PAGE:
Review by Graham Johnstone
The Montesi Formula is a spell thought to destroy vampires, and contained in ancient tome the Darkhold. It also provides the retrospective title for a five issue sequence from Roger Stern’s 1980s tenure on Doctor Strange. It’s collected here with the first encounter of the characters, in a 1970s crossover with Tomb of Dracula.
Crossovers are as old as Marvel comics, and the 1970s one made creative as well as commercial sense, with both titles drawn by the same art team. The characters also have similarities: powers of flight, transformation, and control over the mind, yet it would seem an unmatched battle – the inter-dimensional Sorcerer Supreme against the self-styled Lord of Vampires. Still, managing such issues is part of the crossover form, and writers Marv Wolfman and Steve Englehart construct this well, with each putting readers straight into the guest character’s point of view. Strange uses his powers to investigate the disappearance of his assistant Wong, retrieving his body with tell-tale bite marks, then entering his mind to see his chance attack by Dracula. Wolfman cleverly uses this device to replay potent scenes from Dracula’s backstory, including his grief at the loss of his mortal wife. Both writers use heavy narration tending to the purple, but that’s the appropriate tone here, and each has mastered the Marvel method of adding whatever elaboration the artwork needs, without compromising the brisk pace. The conclusion glosses over some questions, but hardly spoils a strong story.
The later crossover is welcome in picking up the story of the vampire and his foes, following Tomb of Dracula‘s cancellation. However, the story betrays its roots as episodes of an ongoing series, before these were written with an eye to packaging into collections. The first episode spins a number of sub-plots unrelated to the Dracula story, which is only teased in the last panel. Thereafter, there are separate narratives of Dracula seeking the Darkhold, and co-opting the cult of it’s followers; while Strange, and Dracula’s recurring foes Hannibal King, Blade and Frank Drake (later known as the Nightstalkers), follow the vampire’s trail. The conceptual tidiness of sorcerer versus vampire, is compromised, first by the inclusion of mutant mystic the Scarlet Witch, then the plot device that the Darkhold is stored at her home-from-home, the Avengers mansion. This results in Dracula’s army of cultists, homeless people, and rats attacking the mansion… and many readers’ suspension of belief. However, the threads eventually come together, and the forces of Strange and Dracula finally clash, in a satisfying conclusion.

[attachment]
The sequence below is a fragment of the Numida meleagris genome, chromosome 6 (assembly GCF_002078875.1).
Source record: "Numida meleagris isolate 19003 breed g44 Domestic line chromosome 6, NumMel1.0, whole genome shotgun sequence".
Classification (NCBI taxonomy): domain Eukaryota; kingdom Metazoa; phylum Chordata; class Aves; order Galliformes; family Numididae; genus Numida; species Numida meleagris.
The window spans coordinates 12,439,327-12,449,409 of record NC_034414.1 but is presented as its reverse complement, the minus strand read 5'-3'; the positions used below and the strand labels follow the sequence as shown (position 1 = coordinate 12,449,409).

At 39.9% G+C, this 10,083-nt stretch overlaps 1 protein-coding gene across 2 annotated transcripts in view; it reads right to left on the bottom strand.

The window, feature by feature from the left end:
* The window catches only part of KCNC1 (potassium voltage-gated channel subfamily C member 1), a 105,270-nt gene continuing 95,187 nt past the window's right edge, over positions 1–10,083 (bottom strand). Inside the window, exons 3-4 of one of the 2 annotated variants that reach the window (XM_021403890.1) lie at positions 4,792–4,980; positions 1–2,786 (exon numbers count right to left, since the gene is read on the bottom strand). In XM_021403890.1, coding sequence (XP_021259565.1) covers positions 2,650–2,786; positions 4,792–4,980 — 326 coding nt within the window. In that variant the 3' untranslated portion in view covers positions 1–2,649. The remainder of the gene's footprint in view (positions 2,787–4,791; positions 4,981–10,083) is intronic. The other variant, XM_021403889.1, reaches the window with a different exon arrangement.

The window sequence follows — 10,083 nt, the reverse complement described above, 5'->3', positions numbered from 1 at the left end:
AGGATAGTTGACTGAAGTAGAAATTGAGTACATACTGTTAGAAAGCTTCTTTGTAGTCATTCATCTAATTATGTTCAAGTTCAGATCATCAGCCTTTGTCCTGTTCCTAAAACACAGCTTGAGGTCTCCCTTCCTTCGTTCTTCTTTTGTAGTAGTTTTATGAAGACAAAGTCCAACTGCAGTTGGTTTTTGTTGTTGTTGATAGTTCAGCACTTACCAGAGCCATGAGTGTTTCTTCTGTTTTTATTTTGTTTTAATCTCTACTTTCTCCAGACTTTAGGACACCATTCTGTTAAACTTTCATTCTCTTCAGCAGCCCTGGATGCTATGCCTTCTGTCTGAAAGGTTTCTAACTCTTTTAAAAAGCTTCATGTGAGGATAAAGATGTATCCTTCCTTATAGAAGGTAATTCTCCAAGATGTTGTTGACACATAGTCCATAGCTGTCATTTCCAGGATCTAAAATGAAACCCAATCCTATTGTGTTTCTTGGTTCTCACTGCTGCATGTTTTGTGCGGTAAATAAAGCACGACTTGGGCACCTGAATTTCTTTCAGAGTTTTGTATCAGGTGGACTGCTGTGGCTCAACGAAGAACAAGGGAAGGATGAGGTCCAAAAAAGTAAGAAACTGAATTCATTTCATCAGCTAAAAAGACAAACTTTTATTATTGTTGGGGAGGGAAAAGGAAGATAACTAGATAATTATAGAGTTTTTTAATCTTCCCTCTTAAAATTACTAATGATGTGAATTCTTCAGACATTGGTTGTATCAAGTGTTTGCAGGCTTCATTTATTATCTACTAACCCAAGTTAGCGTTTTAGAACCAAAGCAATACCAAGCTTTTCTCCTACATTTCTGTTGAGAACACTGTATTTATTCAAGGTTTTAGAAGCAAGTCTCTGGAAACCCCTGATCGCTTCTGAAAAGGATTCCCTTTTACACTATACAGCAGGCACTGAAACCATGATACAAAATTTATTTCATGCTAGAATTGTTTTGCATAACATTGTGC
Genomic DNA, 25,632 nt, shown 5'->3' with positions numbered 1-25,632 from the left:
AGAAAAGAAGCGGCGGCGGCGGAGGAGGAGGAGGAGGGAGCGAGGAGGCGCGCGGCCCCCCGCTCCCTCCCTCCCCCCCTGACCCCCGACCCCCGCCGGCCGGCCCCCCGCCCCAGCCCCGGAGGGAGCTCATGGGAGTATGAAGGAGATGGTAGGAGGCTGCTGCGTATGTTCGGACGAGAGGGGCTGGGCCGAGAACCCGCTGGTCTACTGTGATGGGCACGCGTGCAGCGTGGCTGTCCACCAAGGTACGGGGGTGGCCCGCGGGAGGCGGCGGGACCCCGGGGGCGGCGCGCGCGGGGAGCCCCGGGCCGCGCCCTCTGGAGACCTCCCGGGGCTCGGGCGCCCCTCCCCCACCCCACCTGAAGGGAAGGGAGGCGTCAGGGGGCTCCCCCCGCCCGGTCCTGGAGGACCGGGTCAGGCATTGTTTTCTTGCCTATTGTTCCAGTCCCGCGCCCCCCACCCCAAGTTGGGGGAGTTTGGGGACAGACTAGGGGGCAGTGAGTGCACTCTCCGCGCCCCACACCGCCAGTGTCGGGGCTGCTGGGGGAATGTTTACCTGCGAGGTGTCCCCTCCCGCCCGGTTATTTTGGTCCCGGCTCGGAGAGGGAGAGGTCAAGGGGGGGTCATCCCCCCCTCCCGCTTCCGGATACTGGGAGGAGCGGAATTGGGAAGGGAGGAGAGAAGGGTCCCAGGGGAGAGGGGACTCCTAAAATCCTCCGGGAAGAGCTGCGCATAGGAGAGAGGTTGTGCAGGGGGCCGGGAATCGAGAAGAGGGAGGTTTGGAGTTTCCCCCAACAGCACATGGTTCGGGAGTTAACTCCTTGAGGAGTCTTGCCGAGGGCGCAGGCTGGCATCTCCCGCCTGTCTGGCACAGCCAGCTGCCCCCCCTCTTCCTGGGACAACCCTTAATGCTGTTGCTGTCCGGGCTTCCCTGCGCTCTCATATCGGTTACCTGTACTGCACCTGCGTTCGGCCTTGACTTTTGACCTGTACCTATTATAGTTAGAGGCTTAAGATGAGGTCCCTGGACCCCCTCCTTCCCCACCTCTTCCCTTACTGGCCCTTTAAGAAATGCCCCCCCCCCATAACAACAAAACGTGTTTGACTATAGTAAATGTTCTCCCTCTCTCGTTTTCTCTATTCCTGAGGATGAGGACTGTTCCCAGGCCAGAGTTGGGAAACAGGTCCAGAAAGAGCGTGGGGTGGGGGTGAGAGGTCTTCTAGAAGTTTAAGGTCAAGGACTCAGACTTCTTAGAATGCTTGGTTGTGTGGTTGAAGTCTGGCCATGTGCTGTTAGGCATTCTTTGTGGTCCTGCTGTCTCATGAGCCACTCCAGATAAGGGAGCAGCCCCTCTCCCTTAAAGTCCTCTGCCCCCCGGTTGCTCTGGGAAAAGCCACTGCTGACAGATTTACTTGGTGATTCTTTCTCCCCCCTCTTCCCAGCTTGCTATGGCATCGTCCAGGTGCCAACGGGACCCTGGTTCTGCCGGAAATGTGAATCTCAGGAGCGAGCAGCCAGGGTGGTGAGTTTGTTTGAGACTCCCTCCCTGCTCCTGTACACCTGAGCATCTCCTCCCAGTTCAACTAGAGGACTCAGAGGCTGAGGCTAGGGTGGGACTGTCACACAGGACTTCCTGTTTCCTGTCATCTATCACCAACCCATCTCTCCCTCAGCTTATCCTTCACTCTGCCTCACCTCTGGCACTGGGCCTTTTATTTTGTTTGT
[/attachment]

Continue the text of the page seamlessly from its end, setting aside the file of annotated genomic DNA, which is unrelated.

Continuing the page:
On this final episode, penciller/inker Steve Leialoha adds ink-heavy murk to the earthly scenes, evoking Dracula’s own series, before shifting into the clean lines and vivid colours of Strange’s magical dimensions for the climactic battle. The other four 1980s episodes are confidently pencilled by Dan Green (pictured right), with elegantly composed pages and panels (pictured), amongst some awkward ones. Terry Austin’s inks are appealing, if mannered.
The Colan/Palmer art team (pictured left) was part of the logic of the original crossover. Gene Colan pencilled every issue of Tomb of Dracula, and launched Doctor Strange into the most immersive supernatural realms since creator Steve Ditko. Tom Palmer’s contribution is most obvious here on the impressionistic realism of the historic settings, in this case New England. It’s breathtaking work, rightly deserving of joint art credit rather than merely ‘inker’. Palmer’s sensitive colouring was ahead of it’s time, though somewhat bright with the better printing.
Two crossovers then: one worthwhile, and one exemplary. This collection is out of print, with prices inflated. However the earlier crossover is available in other collections (connected posts).